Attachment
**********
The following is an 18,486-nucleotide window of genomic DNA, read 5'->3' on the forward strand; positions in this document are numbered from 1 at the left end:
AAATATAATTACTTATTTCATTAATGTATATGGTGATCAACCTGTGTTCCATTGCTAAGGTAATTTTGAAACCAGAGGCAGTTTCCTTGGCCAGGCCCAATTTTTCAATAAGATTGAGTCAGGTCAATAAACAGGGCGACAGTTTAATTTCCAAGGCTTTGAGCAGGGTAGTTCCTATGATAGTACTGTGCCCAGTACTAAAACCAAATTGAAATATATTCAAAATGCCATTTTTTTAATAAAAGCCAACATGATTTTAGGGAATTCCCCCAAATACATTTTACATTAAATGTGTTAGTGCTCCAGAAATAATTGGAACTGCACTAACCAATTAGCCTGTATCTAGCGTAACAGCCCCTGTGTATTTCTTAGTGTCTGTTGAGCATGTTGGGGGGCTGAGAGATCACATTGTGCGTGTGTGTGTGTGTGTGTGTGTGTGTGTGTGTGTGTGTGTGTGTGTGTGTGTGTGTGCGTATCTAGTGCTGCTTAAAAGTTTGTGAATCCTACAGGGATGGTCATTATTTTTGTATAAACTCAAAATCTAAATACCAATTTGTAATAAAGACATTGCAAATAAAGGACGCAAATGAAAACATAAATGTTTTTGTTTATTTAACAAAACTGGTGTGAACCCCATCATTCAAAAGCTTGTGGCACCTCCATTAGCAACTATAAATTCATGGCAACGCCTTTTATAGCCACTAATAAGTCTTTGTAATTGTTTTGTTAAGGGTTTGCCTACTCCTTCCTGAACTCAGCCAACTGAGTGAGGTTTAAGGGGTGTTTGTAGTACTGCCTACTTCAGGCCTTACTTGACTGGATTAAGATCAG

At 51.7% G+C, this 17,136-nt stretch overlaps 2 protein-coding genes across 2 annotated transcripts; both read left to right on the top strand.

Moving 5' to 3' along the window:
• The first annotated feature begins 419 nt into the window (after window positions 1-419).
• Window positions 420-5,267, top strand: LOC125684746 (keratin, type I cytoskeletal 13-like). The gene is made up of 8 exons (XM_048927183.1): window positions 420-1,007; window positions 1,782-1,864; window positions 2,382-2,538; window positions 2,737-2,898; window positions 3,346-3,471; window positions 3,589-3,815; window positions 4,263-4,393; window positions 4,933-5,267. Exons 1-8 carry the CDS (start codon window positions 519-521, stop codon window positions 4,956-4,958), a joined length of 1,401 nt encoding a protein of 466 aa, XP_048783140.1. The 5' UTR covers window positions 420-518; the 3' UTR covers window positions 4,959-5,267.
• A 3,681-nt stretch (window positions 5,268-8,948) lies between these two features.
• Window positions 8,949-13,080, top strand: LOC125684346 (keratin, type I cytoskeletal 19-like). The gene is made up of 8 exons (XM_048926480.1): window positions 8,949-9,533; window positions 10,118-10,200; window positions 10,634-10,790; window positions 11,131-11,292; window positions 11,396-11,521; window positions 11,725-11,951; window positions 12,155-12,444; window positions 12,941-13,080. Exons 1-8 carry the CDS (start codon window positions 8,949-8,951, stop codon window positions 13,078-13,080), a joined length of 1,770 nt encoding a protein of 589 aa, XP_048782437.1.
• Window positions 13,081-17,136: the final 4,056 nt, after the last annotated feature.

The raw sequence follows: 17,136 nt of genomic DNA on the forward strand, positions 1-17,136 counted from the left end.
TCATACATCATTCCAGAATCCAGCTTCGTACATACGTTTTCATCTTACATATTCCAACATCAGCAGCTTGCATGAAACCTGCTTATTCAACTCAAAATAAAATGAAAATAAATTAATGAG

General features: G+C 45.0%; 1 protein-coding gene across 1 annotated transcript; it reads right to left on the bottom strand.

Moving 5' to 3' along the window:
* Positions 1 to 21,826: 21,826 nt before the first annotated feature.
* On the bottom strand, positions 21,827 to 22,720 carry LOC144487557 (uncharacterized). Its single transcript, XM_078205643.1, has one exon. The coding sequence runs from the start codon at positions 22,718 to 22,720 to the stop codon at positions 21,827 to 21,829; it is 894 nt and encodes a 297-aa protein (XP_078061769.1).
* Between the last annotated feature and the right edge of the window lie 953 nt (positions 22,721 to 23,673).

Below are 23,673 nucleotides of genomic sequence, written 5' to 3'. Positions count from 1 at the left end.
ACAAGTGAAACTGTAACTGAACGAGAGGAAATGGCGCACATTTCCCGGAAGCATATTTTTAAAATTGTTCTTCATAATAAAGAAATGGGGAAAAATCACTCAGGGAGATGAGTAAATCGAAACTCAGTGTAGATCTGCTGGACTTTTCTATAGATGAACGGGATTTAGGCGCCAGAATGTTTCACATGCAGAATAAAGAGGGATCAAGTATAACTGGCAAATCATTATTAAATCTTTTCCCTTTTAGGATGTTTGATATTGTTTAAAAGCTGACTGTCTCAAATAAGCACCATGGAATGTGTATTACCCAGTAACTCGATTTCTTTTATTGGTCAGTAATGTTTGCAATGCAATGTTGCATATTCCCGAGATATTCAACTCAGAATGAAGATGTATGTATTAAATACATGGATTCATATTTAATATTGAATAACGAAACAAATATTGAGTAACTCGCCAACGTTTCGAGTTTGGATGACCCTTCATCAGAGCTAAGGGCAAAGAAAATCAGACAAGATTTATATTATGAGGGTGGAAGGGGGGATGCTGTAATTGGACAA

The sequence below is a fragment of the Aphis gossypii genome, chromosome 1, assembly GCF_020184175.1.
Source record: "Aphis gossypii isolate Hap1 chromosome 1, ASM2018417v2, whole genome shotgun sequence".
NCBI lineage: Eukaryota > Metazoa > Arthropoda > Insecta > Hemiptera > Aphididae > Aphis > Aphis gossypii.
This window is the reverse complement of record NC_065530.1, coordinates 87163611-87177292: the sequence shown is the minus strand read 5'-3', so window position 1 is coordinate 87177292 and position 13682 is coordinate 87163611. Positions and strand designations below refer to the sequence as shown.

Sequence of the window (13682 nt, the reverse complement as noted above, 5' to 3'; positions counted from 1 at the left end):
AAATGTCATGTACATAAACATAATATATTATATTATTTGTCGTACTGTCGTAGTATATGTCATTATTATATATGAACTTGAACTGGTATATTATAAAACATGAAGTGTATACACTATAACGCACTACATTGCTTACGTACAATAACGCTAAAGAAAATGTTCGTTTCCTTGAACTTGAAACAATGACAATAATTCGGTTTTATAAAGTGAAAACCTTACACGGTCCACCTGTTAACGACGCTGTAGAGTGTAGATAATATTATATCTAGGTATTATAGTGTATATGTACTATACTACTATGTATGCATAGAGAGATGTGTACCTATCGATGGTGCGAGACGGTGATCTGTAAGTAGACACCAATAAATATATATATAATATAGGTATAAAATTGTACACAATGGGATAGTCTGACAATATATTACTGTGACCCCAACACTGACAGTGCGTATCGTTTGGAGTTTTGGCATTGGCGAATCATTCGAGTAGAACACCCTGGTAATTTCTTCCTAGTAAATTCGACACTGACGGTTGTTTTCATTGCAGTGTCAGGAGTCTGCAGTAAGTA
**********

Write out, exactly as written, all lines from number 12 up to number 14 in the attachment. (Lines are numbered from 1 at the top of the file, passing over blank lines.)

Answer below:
General features: G+C 45.0%; 1 protein-coding gene across 1 annotated transcript; it reads right to left on the bottom strand.

Moving 5' to 3' along the window:
* Positions 1 to 21,826: 21,826 nt before the first annotated feature.